The ltte is a tightly structured organization with Prabhakaran firmly in charge. It operates specialized sections for each main task--fighting at sea, commando operations, intelligence, communications and finance. The international procurement network organizes all military purchases: explosives from the Balkans, multiple rocket launchers from Ukraine, surface-to-air missiles that are paid for in Bulgaria and picked up in Cambodia. Military analysts say, however, that at least 60% of the Tigers' hardware, especially heavy weapons such as artillery, tanks, armored personnel carriers and even service workshops, have been captured intact from the Sri Lankan army.
The man handling this international supermarket is Kumaran Pathmanathan, known as KP to his colleagues. Rohan Gunaratna, an expert on international terrorism at the University of St. Andrews in Scotland, says that without Pathmanathan and his uninterrupted supply lines the Tigers would not have been so successful against the Sri Lankan army. He's an extraordinary man whose abilities have been continuously underestimated, says Gunaratna.
That seems to have been the fate--or perhaps the advantage--of the ltte since it was set up by Prabhakaran 24 years ago. The group's rivals never took it seriously-- until it began exterminating them, hunting cadres across the Jaffna peninsula and leaving corpses tied to lampposts. Successive Sri Lankan governments, along with India during its abortive three-year peacekeeping attempt, have misread Prabhakaran and the Tigers. Delhi ended up fighting them and losing. No one has infiltrated them, and they show a remarkable capacity for learning from their mistakes. Every attack is planned meticulously; sappers infiltrate the perimeter wires of camps, videotape what they see and identify dummy bunkers and fireposts. Sand models are made of the target, and each attack is rehearsed endlessly.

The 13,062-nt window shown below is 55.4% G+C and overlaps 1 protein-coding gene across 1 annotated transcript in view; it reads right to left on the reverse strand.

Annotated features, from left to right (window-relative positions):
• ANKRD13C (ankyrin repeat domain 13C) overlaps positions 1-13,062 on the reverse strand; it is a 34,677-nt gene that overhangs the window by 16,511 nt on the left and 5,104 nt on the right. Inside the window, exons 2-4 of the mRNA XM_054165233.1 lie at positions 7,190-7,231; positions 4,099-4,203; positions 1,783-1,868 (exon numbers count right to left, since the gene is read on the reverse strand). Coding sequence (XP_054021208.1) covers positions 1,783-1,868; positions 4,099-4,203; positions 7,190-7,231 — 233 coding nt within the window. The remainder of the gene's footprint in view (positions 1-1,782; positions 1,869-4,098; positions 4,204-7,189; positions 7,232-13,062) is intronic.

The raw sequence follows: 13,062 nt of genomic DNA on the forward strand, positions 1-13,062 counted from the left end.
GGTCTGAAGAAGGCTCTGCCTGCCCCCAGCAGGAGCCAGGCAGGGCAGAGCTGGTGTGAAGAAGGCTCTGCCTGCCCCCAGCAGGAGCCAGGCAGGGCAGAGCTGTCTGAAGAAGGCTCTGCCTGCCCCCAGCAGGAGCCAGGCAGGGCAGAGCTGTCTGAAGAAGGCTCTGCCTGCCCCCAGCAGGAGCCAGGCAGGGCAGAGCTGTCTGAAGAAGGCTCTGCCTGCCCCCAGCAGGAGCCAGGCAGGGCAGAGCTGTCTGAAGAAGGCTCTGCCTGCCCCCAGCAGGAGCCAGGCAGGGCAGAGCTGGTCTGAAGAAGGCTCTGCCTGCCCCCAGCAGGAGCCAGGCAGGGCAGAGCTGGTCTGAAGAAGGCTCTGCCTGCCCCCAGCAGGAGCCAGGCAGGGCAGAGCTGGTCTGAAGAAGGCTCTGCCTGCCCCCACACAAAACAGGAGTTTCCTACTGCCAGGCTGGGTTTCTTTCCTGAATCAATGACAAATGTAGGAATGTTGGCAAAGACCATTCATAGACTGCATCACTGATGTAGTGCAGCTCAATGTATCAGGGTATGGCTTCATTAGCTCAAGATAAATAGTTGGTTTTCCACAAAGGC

Most weapons training and purchases are done from manuals that are translated into Tamil and studied again and again. By contrast, training in the Sri Lankan army is a once-only affair that leaves soldiers unprepared for the ever-changing tactics of their foes. Army senior commanders are also victims of the unsettled whims of successive political leaders in Colombo. And in their midst are the favorites who take their high posts from the political patronage of whichever party is in power.
If Prabhakaran succeeds in dislodging the Sri Lankan army from the Jaffna peninsula, he is unlikely to declare that Eelam has arrived. Eelam to most Tamils is a state of mind. And until there is a political settlement with Colombo that is endorsed by the rest of the world, it is likely to remain a dream.
With reporting by R. Bhagwan Singh/Madras, Mike Blanchfield/Ottawa, Helen Gibson/London and Barry Hillenbrand/Washington